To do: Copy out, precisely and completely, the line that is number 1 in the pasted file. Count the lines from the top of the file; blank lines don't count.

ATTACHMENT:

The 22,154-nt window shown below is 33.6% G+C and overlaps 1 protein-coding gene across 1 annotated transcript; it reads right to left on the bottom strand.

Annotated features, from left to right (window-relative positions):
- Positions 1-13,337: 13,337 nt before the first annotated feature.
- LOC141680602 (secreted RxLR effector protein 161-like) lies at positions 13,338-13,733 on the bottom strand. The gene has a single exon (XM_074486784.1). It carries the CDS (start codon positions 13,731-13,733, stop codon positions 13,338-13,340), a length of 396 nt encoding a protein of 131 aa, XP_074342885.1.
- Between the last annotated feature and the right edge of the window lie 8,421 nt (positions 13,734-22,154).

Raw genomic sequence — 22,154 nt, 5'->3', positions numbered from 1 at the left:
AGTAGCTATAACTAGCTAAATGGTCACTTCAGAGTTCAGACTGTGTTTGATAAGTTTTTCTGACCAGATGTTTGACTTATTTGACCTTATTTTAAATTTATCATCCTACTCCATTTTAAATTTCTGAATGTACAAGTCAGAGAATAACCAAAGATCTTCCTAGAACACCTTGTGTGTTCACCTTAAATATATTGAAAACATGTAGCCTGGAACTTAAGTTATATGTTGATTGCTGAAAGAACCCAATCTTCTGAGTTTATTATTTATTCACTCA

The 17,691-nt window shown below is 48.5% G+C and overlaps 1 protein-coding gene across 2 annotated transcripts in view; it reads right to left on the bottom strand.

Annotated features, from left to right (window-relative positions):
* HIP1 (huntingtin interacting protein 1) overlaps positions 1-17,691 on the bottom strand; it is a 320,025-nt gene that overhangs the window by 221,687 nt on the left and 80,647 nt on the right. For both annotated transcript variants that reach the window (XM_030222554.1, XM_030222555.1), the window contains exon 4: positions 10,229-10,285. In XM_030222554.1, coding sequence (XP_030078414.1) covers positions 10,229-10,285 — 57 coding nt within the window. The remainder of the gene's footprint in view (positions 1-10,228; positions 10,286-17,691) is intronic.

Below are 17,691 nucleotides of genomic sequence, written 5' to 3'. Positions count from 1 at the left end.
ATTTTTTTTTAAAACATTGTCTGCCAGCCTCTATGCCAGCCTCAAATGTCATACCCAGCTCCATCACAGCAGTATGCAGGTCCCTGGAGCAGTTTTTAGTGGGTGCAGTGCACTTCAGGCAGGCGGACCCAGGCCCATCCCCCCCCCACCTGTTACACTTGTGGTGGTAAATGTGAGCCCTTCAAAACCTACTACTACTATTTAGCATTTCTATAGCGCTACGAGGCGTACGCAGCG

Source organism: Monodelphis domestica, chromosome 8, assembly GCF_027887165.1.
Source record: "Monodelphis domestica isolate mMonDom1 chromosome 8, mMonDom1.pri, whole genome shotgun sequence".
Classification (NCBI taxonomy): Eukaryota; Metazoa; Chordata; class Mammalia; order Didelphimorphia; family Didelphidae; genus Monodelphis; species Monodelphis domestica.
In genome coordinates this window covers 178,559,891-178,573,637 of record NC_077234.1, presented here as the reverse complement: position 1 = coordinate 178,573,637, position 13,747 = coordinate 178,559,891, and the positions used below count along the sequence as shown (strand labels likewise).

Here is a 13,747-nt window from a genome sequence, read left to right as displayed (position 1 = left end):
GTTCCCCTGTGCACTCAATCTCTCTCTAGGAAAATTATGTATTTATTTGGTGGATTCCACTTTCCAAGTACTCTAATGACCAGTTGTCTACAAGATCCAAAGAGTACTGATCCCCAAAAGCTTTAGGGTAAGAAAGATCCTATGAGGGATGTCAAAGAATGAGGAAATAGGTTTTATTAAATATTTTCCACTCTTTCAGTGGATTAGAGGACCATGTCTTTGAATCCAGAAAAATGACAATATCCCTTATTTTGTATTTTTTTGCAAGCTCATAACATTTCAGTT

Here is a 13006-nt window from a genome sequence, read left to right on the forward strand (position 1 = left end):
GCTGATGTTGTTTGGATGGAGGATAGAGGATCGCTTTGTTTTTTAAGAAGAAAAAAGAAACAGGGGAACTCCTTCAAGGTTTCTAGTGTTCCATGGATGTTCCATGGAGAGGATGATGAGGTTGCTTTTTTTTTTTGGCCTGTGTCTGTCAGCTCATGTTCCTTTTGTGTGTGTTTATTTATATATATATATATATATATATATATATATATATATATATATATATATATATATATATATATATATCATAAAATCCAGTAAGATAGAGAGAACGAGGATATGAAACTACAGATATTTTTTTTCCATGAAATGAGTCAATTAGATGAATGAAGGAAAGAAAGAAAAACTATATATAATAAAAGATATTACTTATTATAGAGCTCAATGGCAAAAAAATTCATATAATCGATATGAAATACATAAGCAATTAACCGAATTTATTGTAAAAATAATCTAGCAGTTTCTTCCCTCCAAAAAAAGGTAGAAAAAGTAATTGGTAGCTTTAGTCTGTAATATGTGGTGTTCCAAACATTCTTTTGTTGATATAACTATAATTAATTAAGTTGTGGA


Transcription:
The 22,154-nt window shown below is 33.6% G+C and overlaps 1 protein-coding gene across 1 annotated transcript; it reads right to left on the bottom strand.